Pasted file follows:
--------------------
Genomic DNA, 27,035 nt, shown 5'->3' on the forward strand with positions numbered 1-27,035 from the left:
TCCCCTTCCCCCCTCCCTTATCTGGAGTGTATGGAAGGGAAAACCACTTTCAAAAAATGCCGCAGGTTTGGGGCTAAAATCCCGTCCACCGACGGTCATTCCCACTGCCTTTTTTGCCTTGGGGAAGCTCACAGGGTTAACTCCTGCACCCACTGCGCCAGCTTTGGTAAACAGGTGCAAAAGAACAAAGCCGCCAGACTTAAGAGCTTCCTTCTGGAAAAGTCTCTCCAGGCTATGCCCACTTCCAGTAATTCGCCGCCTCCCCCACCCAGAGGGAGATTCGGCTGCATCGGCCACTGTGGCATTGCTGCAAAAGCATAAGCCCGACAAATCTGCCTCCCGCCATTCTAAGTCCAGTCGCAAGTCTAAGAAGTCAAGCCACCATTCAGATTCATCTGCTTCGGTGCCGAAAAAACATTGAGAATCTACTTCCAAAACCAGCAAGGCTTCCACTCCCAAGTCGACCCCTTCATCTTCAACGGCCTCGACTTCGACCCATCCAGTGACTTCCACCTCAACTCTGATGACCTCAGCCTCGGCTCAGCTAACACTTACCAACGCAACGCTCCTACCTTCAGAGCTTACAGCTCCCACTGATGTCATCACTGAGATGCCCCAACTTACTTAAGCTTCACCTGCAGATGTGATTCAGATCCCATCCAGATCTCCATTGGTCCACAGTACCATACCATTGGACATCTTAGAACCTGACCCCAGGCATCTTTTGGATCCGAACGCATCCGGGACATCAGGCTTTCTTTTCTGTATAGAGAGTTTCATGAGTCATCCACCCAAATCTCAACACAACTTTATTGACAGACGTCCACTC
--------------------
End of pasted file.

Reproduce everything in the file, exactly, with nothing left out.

Genomic DNA, 27,035 nt, shown 5'->3' on the forward strand with positions numbered 1-27,035 from the left:
TCCCCTTCCCCCCTCCCTTATCTGGAGTGTATGGAAGGGAAAACCACTTTCAAAAAATGCCGCAGGTTTGGGGCTAAAATCCCGTCCACCGACGGTCATTCCCACTGCCTTTTTTGCCTTGGGGAAGCTCACAGGGTTAACTCCTGCACCCACTGCGCCAGCTTTGGTAAACAGGTGCAAAAGAACAAAGCCGCCAGACTTAAGAGCTTCCTTCTGGAAAAGTCTCTCCAGGCTATGCCCACTTCCAGTAATTCGCCGCCTCCCCCACCCAGAGGGAGATTCGGCTGCATCGGCCACTGTGGCATTGCTGCAAAAGCATAAGCCCGACAAATCTGCCTCCCGCCATTCTAAGTCCAGTCGCAAGTCTAAGAAGTCAAGCCACCATTCAGATTCATCTGCTTCGGTGCCGAAAAAACATTGAGAATCTACTTCCAAAACCAGCAAGGCTTCCACTCCCAAGTCGACCCCTTCATCTTCAACGGCCTCGACTTCGACCCATCCAGTGACTTCCACCTCAACTCTGATGACCTCAGCCTCGGCTCAGCTAACACTTACCAACGCAACGCTCCTACCTTCAGAGCTTACAGCTCCCACTGATGTCATCACTGAGATGCCCCAACTTACTTAAGCTTCACCTGCAGATGTGATTCAGATCCCATCCAGATCTCCATTGGTCCACAGTACCATACCATTGGACATCTTAGAACCTGACCCCAGGCATCTTTTGGATCCGAACGCATCCGGGACATCAGGCTTTCTTTTCTGTATAGAGAGTTTCATGAGTCATCCACCCAAATCTCAACACAACTTTATTGACAGACGTCCACTC